Anti-government protesters attack a police officer outside a government base in Bangkok.
• Protests cancel Thai parliament session November 24, 2008Story Highlights
NEW: Parliament postpones Monday session after protesters surround building
Demonstrators want to prevent Parliament from considering revising constitution
Nearly 100,000 protesters were involved on October 7 rally, which turned deadly
BANGKOK, Thailand (CNN) -- Thousands of anti-government protesters marched on Thailand's Parliament Monday morning, causing lawmakers to postpone their session fearing violence, said House speaker Chai Chidchob.
Thousands of protesters march to Parliament in Bangkok on Monday.
Protesters, led by the People's Alliance for Democracy, also surrounded Bangkok's police headquarters and the finance ministry building.
The demonstrators brought their own guards who were armed with clubs and long wooden poles in anticipation of clashes with police and pro-government supporters.
The anti-government alliance accuses the current administration -- led by the People Power Party (PPP) -- of being a proxy government for one-time Thai Prime Minister Thaksin Shinawatra.
The protesters want the resignation of the current prime minister, Somchai Wongsawat, who is Thaksin's brother-in-law.
Thaksin was ousted in a bloodless coup in 2006, but he returned to Thailand after the PPP swept into power in December 2007.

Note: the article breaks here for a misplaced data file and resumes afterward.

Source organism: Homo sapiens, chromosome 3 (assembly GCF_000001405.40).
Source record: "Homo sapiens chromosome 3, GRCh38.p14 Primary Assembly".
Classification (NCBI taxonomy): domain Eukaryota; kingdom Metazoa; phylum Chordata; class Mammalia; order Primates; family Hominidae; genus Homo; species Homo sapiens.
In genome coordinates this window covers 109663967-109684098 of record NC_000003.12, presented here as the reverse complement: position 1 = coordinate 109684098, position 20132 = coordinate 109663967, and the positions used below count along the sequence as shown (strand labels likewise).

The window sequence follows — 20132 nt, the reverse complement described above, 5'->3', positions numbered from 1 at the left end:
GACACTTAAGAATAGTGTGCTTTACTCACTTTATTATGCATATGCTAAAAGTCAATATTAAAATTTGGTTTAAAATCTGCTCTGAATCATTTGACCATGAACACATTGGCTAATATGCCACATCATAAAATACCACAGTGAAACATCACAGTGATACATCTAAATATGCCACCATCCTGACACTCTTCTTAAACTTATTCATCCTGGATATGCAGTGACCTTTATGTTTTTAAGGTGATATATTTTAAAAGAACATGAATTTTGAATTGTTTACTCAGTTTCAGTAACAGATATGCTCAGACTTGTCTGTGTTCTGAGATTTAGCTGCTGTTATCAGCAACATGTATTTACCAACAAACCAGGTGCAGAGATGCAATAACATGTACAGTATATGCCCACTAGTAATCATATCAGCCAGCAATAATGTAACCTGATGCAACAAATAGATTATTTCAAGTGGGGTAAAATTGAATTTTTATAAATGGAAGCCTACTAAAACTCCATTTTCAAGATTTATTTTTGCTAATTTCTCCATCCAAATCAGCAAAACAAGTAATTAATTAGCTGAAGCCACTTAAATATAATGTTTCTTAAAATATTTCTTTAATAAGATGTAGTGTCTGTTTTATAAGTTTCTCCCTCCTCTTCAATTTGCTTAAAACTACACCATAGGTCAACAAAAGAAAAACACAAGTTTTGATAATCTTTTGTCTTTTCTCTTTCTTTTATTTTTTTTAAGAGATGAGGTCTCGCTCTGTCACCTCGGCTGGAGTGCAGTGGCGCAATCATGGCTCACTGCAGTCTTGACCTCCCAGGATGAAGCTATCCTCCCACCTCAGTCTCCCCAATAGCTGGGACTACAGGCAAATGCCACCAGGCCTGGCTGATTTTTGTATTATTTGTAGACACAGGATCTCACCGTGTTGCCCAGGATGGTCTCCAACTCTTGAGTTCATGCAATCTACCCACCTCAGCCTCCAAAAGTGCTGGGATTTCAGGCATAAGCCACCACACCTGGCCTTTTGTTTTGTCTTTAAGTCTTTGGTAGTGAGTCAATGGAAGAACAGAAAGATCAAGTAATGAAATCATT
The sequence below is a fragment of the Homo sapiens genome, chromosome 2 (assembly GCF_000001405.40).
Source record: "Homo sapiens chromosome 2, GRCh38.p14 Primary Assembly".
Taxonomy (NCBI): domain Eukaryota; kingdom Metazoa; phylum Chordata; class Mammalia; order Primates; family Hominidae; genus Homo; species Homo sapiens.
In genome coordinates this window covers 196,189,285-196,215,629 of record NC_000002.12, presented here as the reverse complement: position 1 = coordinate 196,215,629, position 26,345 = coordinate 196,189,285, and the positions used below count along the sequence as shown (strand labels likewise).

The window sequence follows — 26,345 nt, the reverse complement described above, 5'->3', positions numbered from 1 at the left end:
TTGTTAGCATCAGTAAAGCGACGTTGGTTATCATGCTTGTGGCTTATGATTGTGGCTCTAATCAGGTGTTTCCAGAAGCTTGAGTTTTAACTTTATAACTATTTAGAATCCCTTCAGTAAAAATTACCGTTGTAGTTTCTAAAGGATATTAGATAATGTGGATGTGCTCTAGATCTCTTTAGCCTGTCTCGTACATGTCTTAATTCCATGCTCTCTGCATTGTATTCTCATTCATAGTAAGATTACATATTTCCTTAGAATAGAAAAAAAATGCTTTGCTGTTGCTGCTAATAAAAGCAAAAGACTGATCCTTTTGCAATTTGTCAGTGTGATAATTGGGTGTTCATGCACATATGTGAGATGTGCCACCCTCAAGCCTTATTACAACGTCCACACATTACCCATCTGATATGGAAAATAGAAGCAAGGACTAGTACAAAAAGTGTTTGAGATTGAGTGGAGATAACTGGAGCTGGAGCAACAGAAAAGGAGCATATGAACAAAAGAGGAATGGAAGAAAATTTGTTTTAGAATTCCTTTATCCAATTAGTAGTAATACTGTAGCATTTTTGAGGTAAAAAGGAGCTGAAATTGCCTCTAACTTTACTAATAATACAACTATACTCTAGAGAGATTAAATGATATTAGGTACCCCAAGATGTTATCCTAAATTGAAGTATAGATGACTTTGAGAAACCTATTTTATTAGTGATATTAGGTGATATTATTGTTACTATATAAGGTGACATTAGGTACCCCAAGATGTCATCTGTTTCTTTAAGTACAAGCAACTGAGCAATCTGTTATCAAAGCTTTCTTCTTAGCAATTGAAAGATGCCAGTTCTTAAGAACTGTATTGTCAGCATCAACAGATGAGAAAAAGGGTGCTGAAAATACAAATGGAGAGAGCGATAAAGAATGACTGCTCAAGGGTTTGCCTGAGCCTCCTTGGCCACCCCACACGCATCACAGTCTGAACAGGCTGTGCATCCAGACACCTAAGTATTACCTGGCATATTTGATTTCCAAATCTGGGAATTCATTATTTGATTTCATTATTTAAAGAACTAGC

Then, in August, he fled again just as he was to appear in a corruption case against him.
The protesters want Thaksin extradited and tried on those charges.
It also accuses the PPP government of wanting to amend the constitution so Thaksin does not have to face charges.
The protesters have held almost-daily demonstrations since May. They seized the Government House in late August, fortifying it with sandbags, tires and shells of burned-out buses.
In September, the protesters accomplished one of their goals when Thailand's Constitutional Court stripped Prime Minister Samak Sundaravej of his position, ruling that he had violated the constitution by appearing as a paid guest on a television cooking show.
The PAD had been demanding Samak's ouster.
But the PPP responded by picking Thaksin's brother-in-law as Samak's replacement -- further inflaming the protesters who have continued their campaign.
The last time protesters marched on Parliament, police efforts to disperse them resulted in running street battles, The Associated Press reported. Two people were killed and hundreds injured in the October 7 violence.